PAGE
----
Breeding could mitigate methane production in dairy cows
A new study on how to reduce methane production in dairy cows, which is a goal of the world's livestock industry, is published.
A new study on how to reduce methane production in dairy cows, which is a goal of the world’s livestock industry, is published.
Greenhouse gas production is one of the current concerns of livestock farming around the world. Therefore, animal science researchers are working to decrease methane (CH4) production in dairy cows. In 2018, 827 million tons of milk were produced worldwide, which is 2% more than in 2017. This increase, in turn, demands dairy systems that consider sustainable production goals.
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A new study on methane production in cows
Recently, a paper was published in the Journal of Dairy Science, where the authors investigated how the breeding process can help mitigate methane gas production. The paper was titled “Breeding for reduced methane emission and feed-efficient Holstein cows: An international response” In total, 14 authors from different institutions around the world has participated in the study.
According to the authors, animal selection can enable cows to emit less methane through permanent and cumulative genetic changes. By selecting animals that have a record of low methane production, good-performing cattle breeding is obtained.
For this study, the authors analyzed 15320 methane production records from 2990 cows. These animals were in Canada, Australia, Switzerland, and Denmark. The researchers recorded data, such as dry matter intake, body weight and condition, milk production, feed conversion. At the same time, they recorded methane production. Some parameters evaluated were methane yield, methane intensity and residual methane production, among others.
Promising results of breeding for methane reduction
The researchers found that the analysis of residual methane is an important parameter to consider during breeding. In other words, for animal breeding processes, the measurement of residual methane produced is a key data point. This information allows to select and breed animals that produce less methane and at the same time have optimal production yields. The authors found that when cows produce little residual methane, they also generate economic advantages in their performance.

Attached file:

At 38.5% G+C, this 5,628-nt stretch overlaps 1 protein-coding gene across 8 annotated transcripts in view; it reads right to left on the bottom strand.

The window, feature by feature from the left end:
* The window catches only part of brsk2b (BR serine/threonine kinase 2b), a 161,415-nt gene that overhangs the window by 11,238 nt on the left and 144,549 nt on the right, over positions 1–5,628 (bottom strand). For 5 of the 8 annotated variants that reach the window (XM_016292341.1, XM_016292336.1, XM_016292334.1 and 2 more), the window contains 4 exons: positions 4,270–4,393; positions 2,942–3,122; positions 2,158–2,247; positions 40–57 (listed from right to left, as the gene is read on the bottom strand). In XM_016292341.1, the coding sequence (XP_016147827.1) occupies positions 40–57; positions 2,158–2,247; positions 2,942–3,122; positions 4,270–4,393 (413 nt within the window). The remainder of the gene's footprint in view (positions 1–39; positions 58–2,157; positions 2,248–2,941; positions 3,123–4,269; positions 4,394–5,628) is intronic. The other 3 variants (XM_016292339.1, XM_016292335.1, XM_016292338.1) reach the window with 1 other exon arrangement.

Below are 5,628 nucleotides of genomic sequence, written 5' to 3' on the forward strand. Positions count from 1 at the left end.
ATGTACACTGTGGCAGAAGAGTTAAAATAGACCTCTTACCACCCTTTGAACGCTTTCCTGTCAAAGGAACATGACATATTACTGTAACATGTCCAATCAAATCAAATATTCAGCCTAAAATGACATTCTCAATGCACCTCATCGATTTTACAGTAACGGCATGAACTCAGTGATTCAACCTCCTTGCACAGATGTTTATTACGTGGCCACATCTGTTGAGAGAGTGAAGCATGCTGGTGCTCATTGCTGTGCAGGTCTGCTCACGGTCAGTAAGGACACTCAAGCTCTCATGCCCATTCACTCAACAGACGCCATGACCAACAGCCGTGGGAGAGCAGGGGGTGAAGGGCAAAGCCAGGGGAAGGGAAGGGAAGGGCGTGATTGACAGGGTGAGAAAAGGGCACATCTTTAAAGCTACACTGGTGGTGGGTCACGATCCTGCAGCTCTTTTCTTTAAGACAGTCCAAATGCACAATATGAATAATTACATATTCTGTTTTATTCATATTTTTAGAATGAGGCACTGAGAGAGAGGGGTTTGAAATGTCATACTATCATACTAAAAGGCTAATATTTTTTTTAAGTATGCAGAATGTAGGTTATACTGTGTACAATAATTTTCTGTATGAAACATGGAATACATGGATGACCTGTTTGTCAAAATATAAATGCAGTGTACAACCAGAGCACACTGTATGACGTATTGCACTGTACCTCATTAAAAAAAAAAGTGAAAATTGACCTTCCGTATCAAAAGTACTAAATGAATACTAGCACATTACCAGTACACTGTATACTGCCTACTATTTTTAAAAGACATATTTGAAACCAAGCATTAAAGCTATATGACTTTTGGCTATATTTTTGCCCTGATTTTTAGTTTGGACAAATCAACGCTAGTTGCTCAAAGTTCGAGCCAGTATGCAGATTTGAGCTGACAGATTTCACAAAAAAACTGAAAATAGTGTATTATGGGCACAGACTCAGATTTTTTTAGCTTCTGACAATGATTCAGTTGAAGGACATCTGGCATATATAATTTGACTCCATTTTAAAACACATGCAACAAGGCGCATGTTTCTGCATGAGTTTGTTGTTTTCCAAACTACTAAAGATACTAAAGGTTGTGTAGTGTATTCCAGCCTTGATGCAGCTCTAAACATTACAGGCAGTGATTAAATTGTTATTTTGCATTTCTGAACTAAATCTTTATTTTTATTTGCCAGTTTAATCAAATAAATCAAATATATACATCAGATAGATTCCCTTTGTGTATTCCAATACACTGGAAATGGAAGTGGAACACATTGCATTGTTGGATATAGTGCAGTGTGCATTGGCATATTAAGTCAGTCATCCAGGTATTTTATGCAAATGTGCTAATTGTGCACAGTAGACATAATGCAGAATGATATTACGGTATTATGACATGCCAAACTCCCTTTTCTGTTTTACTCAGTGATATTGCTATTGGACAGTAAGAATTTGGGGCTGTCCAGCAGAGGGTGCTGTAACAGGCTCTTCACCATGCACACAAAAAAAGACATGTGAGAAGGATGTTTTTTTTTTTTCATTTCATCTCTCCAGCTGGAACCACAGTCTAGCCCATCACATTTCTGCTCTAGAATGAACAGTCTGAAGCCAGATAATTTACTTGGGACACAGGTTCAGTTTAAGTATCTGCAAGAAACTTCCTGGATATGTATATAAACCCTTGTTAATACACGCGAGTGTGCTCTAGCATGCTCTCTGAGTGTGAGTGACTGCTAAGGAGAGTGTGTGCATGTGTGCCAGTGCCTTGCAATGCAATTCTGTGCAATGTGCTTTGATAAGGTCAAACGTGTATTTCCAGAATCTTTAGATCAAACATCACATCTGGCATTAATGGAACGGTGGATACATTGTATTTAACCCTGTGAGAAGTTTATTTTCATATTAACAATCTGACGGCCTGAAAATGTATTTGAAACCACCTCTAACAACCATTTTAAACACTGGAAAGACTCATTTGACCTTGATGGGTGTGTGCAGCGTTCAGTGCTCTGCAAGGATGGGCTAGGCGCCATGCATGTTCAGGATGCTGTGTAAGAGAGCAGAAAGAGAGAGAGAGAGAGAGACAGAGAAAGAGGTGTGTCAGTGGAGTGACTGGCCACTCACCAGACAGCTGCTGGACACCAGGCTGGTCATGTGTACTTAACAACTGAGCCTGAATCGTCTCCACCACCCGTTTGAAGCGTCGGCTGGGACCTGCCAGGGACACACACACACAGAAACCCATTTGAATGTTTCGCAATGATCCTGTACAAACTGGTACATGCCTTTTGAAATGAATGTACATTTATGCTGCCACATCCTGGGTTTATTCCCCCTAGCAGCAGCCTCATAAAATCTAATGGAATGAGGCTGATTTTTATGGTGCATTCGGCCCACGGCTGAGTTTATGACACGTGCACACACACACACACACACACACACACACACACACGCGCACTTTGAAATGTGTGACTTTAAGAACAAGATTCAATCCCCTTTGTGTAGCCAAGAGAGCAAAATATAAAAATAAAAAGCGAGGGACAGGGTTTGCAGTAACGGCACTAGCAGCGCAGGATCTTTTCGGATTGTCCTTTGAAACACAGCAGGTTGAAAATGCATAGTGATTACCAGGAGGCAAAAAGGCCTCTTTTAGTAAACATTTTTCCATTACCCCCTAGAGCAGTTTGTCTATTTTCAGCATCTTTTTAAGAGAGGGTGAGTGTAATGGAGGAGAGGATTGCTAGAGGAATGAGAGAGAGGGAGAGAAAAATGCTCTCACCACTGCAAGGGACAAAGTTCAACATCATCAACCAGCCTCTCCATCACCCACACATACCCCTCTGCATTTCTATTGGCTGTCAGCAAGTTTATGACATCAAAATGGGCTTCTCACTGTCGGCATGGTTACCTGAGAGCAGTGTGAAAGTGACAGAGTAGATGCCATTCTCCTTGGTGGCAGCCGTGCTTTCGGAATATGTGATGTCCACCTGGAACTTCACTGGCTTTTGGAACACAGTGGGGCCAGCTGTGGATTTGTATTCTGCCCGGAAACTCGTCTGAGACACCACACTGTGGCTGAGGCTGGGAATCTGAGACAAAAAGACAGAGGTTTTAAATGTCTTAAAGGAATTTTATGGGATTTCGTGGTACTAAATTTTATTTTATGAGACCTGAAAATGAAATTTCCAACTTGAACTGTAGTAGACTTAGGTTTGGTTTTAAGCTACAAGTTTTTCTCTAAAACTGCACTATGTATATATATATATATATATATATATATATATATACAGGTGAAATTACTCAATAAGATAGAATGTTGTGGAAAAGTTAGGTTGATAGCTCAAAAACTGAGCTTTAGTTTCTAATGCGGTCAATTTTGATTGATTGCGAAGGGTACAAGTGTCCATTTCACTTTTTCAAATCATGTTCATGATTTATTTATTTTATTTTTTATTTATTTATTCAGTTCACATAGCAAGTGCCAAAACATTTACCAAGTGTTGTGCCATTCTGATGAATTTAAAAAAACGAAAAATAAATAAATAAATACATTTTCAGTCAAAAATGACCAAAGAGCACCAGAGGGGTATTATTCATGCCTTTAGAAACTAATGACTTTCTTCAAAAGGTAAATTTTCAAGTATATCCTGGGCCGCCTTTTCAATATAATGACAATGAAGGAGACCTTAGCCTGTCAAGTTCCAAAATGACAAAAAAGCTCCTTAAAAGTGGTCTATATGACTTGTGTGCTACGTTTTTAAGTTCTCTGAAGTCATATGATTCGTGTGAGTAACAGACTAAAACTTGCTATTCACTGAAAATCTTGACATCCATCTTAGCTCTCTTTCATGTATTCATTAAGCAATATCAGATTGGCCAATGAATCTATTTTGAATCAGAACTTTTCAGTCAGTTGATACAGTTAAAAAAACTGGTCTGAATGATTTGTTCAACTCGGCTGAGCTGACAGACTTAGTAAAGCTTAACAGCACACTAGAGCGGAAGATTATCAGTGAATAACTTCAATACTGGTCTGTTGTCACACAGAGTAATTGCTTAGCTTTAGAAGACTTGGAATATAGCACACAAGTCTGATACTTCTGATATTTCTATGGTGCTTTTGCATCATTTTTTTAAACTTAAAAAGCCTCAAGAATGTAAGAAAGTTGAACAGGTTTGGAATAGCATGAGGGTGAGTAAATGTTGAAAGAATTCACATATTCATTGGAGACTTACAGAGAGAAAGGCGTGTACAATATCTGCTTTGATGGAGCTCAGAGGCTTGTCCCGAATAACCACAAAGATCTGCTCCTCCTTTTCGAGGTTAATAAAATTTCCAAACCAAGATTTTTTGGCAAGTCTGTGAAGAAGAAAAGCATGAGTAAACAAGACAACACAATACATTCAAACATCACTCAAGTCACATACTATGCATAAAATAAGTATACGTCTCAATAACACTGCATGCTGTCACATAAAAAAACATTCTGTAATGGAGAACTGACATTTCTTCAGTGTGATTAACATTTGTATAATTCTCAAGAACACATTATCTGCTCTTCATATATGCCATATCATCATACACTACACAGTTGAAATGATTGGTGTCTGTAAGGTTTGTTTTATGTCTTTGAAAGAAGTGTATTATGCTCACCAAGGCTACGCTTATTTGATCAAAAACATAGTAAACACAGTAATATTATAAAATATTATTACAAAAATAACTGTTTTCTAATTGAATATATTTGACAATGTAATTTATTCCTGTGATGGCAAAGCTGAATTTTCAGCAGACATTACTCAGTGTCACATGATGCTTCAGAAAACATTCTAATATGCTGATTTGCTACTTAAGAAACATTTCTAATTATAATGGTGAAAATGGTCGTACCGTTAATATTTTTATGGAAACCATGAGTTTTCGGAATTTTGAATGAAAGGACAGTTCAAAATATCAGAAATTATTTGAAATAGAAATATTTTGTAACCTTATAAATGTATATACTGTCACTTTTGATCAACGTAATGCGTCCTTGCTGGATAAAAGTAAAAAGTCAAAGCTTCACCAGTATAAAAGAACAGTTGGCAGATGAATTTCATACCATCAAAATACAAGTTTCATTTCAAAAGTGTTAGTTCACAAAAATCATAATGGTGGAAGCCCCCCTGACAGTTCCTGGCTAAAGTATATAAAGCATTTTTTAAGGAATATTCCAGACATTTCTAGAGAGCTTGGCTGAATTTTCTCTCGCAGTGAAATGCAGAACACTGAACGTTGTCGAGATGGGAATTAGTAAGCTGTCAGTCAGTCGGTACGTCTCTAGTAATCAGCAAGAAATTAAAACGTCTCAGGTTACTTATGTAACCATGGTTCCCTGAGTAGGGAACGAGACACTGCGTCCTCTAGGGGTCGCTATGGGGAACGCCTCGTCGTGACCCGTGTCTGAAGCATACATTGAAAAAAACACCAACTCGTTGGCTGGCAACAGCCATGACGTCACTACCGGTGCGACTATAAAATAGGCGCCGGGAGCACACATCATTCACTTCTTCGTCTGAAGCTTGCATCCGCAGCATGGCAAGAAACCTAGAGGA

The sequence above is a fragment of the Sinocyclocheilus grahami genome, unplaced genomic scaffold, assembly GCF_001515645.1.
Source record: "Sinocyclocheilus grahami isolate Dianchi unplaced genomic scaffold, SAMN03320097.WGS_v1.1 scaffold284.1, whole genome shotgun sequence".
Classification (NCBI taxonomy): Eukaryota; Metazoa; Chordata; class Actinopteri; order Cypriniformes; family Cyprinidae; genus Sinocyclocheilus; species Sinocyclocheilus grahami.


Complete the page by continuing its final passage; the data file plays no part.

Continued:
In addition, the authors mention that the calculation of residual feed intake (RFI) is a parameter that contributes to decrease methane production in cows. Residual feed intake is a measure that evaluates the feed conversion rate. This RFI has the advantage that it does not depend on body condition or growth rate. Animals with a low RFI are very efficient in feed conversion and therefore produce little methane.
Future challenges for dairy farming
One of the current difficulties in implementing these study findings relates to the cost. Methane measurement has evolved favorably with very accurate modern equipment, but it is still expensive. Therefore, it is expected that in the coming years the world’s livestock institutions and associations will aim to reduce methane production in dairy cows. In that case, genetic evaluation on methane production would be done routinely.
Now, this study has succeeded in establishing a genetic database that will allow future comparisons with other animals. With this, it is possible to implement breeding methods for animals that produce less methane and, at the same time, have good production parameters.